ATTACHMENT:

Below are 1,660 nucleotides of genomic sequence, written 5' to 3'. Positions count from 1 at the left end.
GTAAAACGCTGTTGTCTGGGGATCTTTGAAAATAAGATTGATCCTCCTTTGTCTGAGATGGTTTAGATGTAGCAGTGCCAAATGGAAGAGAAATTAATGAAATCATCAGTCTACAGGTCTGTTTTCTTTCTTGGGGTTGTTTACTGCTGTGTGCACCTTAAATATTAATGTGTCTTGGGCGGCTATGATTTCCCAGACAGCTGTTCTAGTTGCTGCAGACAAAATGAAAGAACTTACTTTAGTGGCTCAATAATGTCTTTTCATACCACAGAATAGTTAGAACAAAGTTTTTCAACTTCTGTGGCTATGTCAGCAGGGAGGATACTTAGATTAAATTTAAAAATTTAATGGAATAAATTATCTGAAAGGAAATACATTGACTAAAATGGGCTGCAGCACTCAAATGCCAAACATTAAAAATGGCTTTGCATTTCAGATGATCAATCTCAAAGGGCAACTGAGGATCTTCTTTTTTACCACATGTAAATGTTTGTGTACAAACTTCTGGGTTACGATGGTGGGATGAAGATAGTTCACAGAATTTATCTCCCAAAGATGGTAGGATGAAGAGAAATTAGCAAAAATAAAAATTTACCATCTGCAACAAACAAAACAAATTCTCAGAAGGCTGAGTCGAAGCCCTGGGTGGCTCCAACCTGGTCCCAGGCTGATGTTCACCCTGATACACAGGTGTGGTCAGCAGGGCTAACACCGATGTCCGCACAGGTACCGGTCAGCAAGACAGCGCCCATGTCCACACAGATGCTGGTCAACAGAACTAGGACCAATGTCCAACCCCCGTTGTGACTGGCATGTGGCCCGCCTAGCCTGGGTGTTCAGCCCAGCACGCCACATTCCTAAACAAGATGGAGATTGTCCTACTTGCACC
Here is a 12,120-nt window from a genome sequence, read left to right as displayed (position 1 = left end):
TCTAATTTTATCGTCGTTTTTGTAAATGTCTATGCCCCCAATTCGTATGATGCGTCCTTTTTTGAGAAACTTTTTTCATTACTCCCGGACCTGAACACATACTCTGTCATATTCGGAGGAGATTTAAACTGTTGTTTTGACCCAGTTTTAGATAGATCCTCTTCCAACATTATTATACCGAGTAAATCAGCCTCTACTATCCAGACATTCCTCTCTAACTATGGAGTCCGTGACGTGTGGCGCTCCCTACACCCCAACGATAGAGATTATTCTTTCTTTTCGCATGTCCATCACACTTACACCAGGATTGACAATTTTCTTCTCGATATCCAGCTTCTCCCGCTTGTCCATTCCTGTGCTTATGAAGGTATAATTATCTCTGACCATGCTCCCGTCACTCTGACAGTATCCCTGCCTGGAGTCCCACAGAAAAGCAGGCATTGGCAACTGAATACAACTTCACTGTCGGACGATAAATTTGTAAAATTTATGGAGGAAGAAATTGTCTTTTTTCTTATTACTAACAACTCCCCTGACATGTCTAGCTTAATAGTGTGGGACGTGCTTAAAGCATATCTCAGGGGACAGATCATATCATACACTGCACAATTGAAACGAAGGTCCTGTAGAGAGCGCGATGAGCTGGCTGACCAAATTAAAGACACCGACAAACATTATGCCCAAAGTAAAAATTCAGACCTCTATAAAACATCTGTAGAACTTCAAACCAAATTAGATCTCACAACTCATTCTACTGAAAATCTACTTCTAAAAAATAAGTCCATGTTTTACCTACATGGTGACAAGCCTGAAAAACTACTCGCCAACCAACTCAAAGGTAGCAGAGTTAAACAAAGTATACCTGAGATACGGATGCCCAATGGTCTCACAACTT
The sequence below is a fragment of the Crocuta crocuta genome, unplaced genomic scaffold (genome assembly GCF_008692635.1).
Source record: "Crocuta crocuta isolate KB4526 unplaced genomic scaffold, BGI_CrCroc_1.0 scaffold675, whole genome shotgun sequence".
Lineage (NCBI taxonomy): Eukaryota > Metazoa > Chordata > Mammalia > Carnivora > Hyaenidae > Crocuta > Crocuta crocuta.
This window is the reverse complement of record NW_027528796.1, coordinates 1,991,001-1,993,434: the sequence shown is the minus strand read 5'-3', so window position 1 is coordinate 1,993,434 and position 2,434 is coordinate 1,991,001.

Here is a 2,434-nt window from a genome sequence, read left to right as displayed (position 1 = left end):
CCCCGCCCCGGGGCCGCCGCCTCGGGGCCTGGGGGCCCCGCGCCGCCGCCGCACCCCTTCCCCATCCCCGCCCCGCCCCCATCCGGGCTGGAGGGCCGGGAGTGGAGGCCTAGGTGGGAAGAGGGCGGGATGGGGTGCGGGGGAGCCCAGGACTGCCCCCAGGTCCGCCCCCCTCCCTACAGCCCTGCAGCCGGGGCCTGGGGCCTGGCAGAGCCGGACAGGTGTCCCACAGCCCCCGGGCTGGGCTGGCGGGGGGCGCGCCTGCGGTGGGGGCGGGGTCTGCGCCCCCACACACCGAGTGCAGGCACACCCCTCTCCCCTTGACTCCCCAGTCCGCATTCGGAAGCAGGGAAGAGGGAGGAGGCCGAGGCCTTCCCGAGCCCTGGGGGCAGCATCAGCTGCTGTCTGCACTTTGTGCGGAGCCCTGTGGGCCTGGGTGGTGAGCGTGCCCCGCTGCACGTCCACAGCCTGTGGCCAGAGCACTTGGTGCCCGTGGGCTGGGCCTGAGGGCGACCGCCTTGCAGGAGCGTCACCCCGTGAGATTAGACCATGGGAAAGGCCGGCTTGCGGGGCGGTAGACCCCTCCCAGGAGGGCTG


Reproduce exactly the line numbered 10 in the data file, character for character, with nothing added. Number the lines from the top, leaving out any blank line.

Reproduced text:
CCCCGCCCCGGGGCCGCCGCCTCGGGGCCTGGGGGCCCCGCGCCGCCGCCGCACCCCTTCCCCATCCCCGCCCCGCCCCCATCCGGGCTGGAGGGCCGGGAGTGGAGGCCTAGGTGGGAAGAGGGCGGGATGGGGTGCGGGGGAGCCCAGGACTGCCCCCAGGTCCGCCCCCCTCCCTACAGCCCTGCAGCCGGGGCCTGGGGCCTGGCAGAGCCGGACAGGTGTCCCACAGCCCCCGGGCTGGGCTGGCGGGGGGCGCGCCTGCGGTGGGGGCGGGGTCTGCGCCCCCACACACCGAGTGCAGGCACACCCCTCTCCCCTTGACTCCCCAGTCCGCATTCGGAAGCAGGGAAGAGGGAGGAGGCCGAGGCCTTCCCGAGCCCTGGGGGCAGCATCAGCTGCTGTCTGCACTTTGTGCGGAGCCCTGTGGGCCTGGGTGGTGAGCGTGCCCCGCTGCACGTCCACAGCCTGTGGCCAGAGCACTTGGTGCCCGTGGGCTGGGCCTGAGGGCGACCGCCTTGCAGGAGCGTCACCCCGTGAGATTAGACCATGGGAAAGGCCGGCTTGCGGGGCGGTAGACCCCTCCCAGGAGGGCTG